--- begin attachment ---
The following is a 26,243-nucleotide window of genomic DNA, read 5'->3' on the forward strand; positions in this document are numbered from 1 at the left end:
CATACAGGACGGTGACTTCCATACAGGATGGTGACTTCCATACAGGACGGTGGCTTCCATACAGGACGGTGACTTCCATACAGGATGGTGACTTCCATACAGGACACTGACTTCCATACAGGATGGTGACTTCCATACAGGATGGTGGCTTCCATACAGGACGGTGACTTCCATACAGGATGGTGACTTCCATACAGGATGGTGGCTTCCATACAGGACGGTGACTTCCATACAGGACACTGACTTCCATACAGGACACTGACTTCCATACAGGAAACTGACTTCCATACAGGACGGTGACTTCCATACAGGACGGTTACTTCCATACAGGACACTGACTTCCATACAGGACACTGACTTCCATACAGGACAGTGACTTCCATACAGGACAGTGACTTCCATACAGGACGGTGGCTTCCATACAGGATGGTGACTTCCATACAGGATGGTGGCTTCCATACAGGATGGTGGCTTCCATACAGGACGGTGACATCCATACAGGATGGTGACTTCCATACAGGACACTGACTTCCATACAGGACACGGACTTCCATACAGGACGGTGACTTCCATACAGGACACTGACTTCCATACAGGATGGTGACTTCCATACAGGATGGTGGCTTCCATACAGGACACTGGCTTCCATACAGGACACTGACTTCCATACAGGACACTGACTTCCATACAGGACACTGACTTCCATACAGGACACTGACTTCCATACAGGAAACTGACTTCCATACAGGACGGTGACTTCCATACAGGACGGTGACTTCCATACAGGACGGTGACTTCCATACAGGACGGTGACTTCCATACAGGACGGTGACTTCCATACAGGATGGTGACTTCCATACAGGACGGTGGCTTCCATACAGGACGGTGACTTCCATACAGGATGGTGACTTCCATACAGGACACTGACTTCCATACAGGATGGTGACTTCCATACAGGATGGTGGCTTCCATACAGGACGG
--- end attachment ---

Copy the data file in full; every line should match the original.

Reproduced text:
The following is a 26,243-nucleotide window of genomic DNA, read 5'->3' on the forward strand; positions in this document are numbered from 1 at the left end:
CATACAGGACGGTGACTTCCATACAGGATGGTGACTTCCATACAGGACGGTGGCTTCCATACAGGACGGTGACTTCCATACAGGATGGTGACTTCCATACAGGACACTGACTTCCATACAGGATGGTGACTTCCATACAGGATGGTGGCTTCCATACAGGACGGTGACTTCCATACAGGATGGTGACTTCCATACAGGATGGTGGCTTCCATACAGGACGGTGACTTCCATACAGGACACTGACTTCCATACAGGACACTGACTTCCATACAGGAAACTGACTTCCATACAGGACGGTGACTTCCATACAGGACGGTTACTTCCATACAGGACACTGACTTCCATACAGGACACTGACTTCCATACAGGACAGTGACTTCCATACAGGACAGTGACTTCCATACAGGACGGTGGCTTCCATACAGGATGGTGACTTCCATACAGGATGGTGGCTTCCATACAGGATGGTGGCTTCCATACAGGACGGTGACATCCATACAGGATGGTGACTTCCATACAGGACACTGACTTCCATACAGGACACGGACTTCCATACAGGACGGTGACTTCCATACAGGACACTGACTTCCATACAGGATGGTGACTTCCATACAGGATGGTGGCTTCCATACAGGACACTGGCTTCCATACAGGACACTGACTTCCATACAGGACACTGACTTCCATACAGGACACTGACTTCCATACAGGACACTGACTTCCATACAGGAAACTGACTTCCATACAGGACGGTGACTTCCATACAGGACGGTGACTTCCATACAGGACGGTGACTTCCATACAGGACGGTGACTTCCATACAGGACGGTGACTTCCATACAGGATGGTGACTTCCATACAGGACGGTGGCTTCCATACAGGACGGTGACTTCCATACAGGATGGTGACTTCCATACAGGACACTGACTTCCATACAGGATGGTGACTTCCATACAGGATGGTGGCTTCCATACAGGACGG